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‘Claire in Motion’ Review: Betsy Brandt Shines in Twisty Missing Person Drama

The "Breaking Bad" star breaks out in Annie J. Howell and Lisa Robinson's quiet portrait of a marriage thrown into unexpected disarray.

“Claire in Motion”

Too heavy-handed and clumsy to land with a real knockout punch, Annie J. Howell and Lisa Robinson’s second feature benefits immensely from the quietly moving work of its lead, Besty Brandt. The former “Breaking Bad” star is the eponymous Claire of Howell and Robinson’s “Claire in Motion,” a film about the messier aspects of grief and loss that shines only when it pulls back from its worrying tendency to hit themes so firmly on the head its a wonder they don’t start bleeding.

“Be careful,” Claire whispers to her husband Paul (Chris Beetem) as he slips out of their home to partake in his apparent favorite past time — a solo survivalist hiking trip into the woods, during which he’ll tote the bare minimum of supplies and only eat what he can find and hunt — an understandable sentiment made all the more crucial by her mention of Paul’s previous dizzy spells. But Paul seems unconcerned, telling his wife, “you know me!” before heading off on his ill-fated excursion. Of course, that proves to be the crux of the film, that Claire really doesn’t know Paul, a tossed-off line that rings throughout the slim drama.

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When Paul doesn’t return as planned, Claire and their young son Connor (Zev Haworth, giving a refreshingly unaffected kid performance) slip from annoyance to genuine worry. A police investigation is launched and turns up little, and the pair are left with far more questions than answers. The always-analytic Claire — she and Paul are both professors at a small college, and her bent towards reason is explained away by numerous scenes of her crouching over numbers and murmuring about calculations — struggles to reconcile the life she thought she knew with the strange new details about her husband that keep popping up along the way.

While other films with similar storylines would likely lean towards more outrageous revelations, Howell and Robinson scale back, instead opting to hone in on questions of identity, possession and the ability to really “know” someone through more gentle surprises. Claire soon discovers that Paul was tapping into more creative pursuits, including an art project with an alluring art professor (Anna Margaret Hollyman, the star of Robinson and Howell’s first feature, “Small, Beautifully Moving Parts”) and a previously unmentioned skydiving exhibition. Dabbling in survivalism is certainly out of the box enough, but “Claire in Motion” steadily exposes still more about Paul to a mostly baffled Claire.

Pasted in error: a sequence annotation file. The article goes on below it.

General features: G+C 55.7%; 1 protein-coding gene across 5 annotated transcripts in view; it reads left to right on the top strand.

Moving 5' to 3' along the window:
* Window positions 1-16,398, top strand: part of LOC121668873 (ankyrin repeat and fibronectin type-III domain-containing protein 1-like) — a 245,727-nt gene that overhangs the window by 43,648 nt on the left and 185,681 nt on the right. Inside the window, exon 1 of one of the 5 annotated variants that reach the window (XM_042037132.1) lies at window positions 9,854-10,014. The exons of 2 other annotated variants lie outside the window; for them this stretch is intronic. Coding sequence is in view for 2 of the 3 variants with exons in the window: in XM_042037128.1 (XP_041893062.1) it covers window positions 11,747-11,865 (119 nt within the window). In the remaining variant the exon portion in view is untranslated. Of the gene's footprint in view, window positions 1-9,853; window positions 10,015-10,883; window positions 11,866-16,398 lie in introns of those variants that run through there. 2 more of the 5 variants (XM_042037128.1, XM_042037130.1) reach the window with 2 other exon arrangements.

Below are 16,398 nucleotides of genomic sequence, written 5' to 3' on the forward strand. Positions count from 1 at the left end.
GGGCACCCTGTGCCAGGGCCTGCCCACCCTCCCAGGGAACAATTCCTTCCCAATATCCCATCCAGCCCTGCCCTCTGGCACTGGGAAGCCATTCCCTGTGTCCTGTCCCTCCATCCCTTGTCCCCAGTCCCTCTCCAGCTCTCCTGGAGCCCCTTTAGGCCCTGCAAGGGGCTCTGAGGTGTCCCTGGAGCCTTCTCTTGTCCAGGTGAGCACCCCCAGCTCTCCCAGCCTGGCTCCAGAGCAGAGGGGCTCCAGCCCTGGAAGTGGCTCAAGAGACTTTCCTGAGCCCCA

Paul, it seems, was looking for something different in his life, and when it’s revealed that he and Claire share a surname almost too silly to believe — Hunger, because they’re the Hungers, get it? — the screenplay’s emphasis on making its ideas still more plain begins to wear. Brandt’s work in the film is strong enough that she can easily carry the more low-key aspects of the story through the sheer force of her own performance, but Howell and Robinson don’t always trust that it’s enough. Brandt is more than enough.

The film picks up some serious steam with the introduction of Hollyman’s Allison, who serves as a clever foil for the mostly uptight Claire, forcing her to engage with the kind of artistic pursuits that continue to drive a wedge between her and her still-gone husband. Howell and Robinson’s screenplay gracefully subverts expectations when it comes to Allison, whose presence in the film — and Paul’s life — could easily fall into more salacious territory.

And yet, while Paul and Allison’s relationship was (mostly) a creative and professional one, Hollyman’s character does blossom into a different kind of “other woman” archetype. Just as Claire is wrestling with both the logistics of her new, Paul-free existence and the discovery that she wasn’t privy to great patches of his life, Allison keeps popping up, peppering Claire with more information she’s not ready to hear.

“I’m just…trying to be open to everything,” Allison tells Claire of her own experiences since Paul went missing, while an alternately enraged and mystified Claire shoots back, “Well, I’m just trying to survive.” By the film’s end, that’s precisely what Claire has accomplished through Brandt’s tenacity and grace — survival, and on her own terms.

Grade: B-

“Claire in Motion” hits limited release and VOD on Friday, January 13.

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